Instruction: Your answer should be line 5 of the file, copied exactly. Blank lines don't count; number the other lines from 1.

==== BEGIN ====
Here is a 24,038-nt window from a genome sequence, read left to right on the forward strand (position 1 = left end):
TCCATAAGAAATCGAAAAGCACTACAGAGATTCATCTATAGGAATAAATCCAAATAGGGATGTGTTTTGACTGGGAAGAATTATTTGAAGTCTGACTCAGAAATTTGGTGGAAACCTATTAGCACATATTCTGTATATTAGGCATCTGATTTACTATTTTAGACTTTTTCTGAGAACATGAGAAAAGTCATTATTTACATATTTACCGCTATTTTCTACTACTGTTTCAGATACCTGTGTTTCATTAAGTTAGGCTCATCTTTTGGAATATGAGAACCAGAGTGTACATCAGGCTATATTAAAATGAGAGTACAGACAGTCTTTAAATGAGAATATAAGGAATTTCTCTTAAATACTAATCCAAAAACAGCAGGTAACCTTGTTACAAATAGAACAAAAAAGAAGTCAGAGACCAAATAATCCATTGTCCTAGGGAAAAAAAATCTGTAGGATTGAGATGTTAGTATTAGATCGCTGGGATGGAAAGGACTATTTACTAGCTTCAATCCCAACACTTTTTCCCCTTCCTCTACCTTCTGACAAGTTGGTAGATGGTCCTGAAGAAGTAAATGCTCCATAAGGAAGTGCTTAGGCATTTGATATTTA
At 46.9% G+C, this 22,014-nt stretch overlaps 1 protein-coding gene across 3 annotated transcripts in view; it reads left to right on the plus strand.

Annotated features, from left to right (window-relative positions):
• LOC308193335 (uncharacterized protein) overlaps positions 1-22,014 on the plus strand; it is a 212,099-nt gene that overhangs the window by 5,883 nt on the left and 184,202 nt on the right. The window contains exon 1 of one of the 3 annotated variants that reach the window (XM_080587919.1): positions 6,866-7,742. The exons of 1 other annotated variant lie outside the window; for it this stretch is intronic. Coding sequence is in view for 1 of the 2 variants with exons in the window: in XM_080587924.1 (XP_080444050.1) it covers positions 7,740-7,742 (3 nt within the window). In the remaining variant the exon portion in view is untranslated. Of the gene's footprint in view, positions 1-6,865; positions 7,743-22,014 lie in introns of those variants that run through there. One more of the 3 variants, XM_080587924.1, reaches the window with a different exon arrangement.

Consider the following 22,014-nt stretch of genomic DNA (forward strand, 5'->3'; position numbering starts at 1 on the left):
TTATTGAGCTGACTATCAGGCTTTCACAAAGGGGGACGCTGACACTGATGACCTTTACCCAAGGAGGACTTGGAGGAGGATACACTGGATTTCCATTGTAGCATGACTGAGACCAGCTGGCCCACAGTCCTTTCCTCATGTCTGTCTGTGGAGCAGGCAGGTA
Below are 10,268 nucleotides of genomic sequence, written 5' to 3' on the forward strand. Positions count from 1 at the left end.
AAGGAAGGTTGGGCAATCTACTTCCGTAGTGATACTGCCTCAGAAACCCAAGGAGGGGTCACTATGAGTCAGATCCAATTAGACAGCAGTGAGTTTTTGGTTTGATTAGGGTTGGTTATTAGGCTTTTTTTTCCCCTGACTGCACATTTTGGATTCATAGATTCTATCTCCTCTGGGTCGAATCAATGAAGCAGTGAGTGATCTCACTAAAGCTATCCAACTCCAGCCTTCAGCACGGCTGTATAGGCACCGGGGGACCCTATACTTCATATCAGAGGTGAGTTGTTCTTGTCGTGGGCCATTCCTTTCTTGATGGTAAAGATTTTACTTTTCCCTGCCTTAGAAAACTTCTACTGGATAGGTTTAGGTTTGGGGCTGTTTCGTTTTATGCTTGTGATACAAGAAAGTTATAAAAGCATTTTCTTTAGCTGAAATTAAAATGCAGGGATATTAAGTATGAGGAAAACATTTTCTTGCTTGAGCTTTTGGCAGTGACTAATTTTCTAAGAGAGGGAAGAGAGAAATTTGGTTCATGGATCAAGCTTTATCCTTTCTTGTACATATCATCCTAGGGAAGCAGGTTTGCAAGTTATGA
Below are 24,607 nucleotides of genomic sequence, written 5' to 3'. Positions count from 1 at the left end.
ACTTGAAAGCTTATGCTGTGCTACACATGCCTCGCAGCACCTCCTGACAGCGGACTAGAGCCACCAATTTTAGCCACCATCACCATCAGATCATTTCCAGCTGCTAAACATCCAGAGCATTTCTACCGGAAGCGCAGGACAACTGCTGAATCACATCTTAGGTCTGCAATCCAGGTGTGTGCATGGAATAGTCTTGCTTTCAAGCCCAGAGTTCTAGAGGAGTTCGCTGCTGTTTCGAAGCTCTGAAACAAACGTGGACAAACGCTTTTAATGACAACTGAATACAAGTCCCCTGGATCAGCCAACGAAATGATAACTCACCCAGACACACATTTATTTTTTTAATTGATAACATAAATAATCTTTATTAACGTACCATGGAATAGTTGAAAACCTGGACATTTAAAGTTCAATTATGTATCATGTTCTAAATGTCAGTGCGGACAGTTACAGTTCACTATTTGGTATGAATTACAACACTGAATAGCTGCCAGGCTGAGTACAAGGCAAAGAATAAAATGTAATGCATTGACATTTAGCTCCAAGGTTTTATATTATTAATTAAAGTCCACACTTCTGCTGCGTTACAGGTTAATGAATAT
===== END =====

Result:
• LOC308193335 (uncharacterized protein) overlaps positions 1-22,014 on the plus strand; it is a 212,099-nt gene that overhangs the window by 5,883 nt on the left and 184,202 nt on the right. The window contains exon 1 of one of the 3 annotated variants that reach the window (XM_080587919.1): positions 6,866-7,742. The exons of 1 other annotated variant lie outside the window; for it this stretch is intronic. Coding sequence is in view for 1 of the 2 variants with exons in the window: in XM_080587924.1 (XP_080444050.1) it covers positions 7,740-7,742 (3 nt within the window). In the remaining variant the exon portion in view is untranslated. Of the gene's footprint in view, positions 1-6,865; positions 7,743-22,014 lie in introns of those variants that run through there. One more of the 3 variants, XM_080587924.1, reaches the window with a different exon arrangement.